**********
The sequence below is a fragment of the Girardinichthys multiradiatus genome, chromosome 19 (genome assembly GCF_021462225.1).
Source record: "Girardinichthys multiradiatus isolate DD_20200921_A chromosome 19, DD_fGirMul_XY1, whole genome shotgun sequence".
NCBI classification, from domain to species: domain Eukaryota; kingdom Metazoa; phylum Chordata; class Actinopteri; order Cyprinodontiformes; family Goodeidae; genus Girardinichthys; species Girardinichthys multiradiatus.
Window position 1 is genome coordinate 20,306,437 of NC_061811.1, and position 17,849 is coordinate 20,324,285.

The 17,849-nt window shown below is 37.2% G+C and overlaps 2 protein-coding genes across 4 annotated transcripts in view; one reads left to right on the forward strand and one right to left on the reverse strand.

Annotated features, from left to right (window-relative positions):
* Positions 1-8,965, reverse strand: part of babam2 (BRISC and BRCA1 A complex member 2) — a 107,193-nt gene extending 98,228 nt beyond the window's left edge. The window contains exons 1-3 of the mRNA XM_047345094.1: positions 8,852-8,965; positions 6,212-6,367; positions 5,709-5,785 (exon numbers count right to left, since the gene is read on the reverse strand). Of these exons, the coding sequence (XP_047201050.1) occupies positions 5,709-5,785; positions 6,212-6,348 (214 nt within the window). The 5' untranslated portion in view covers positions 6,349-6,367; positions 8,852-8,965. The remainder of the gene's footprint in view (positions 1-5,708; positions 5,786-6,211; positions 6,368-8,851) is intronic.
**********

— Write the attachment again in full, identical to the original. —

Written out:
The sequence below is a fragment of the Girardinichthys multiradiatus genome, chromosome 19 (genome assembly GCF_021462225.1).
Source record: "Girardinichthys multiradiatus isolate DD_20200921_A chromosome 19, DD_fGirMul_XY1, whole genome shotgun sequence".
NCBI classification, from domain to species: domain Eukaryota; kingdom Metazoa; phylum Chordata; class Actinopteri; order Cyprinodontiformes; family Goodeidae; genus Girardinichthys; species Girardinichthys multiradiatus.
Window position 1 is genome coordinate 20,306,437 of NC_061811.1, and position 17,849 is coordinate 20,324,285.

The 17,849-nt window shown below is 37.2% G+C and overlaps 2 protein-coding genes across 4 annotated transcripts in view; one reads left to right on the forward strand and one right to left on the reverse strand.

Annotated features, from left to right (window-relative positions):
* Positions 1-8,965, reverse strand: part of babam2 (BRISC and BRCA1 A complex member 2) — a 107,193-nt gene extending 98,228 nt beyond the window's left edge. The window contains exons 1-3 of the mRNA XM_047345094.1: positions 8,852-8,965; positions 6,212-6,367; positions 5,709-5,785 (exon numbers count right to left, since the gene is read on the reverse strand). Of these exons, the coding sequence (XP_047201050.1) occupies positions 5,709-5,785; positions 6,212-6,348 (214 nt within the window). The 5' untranslated portion in view covers positions 6,349-6,367; positions 8,852-8,965. The remainder of the gene's footprint in view (positions 1-5,708; positions 5,786-6,211; positions 6,368-8,851) is intronic.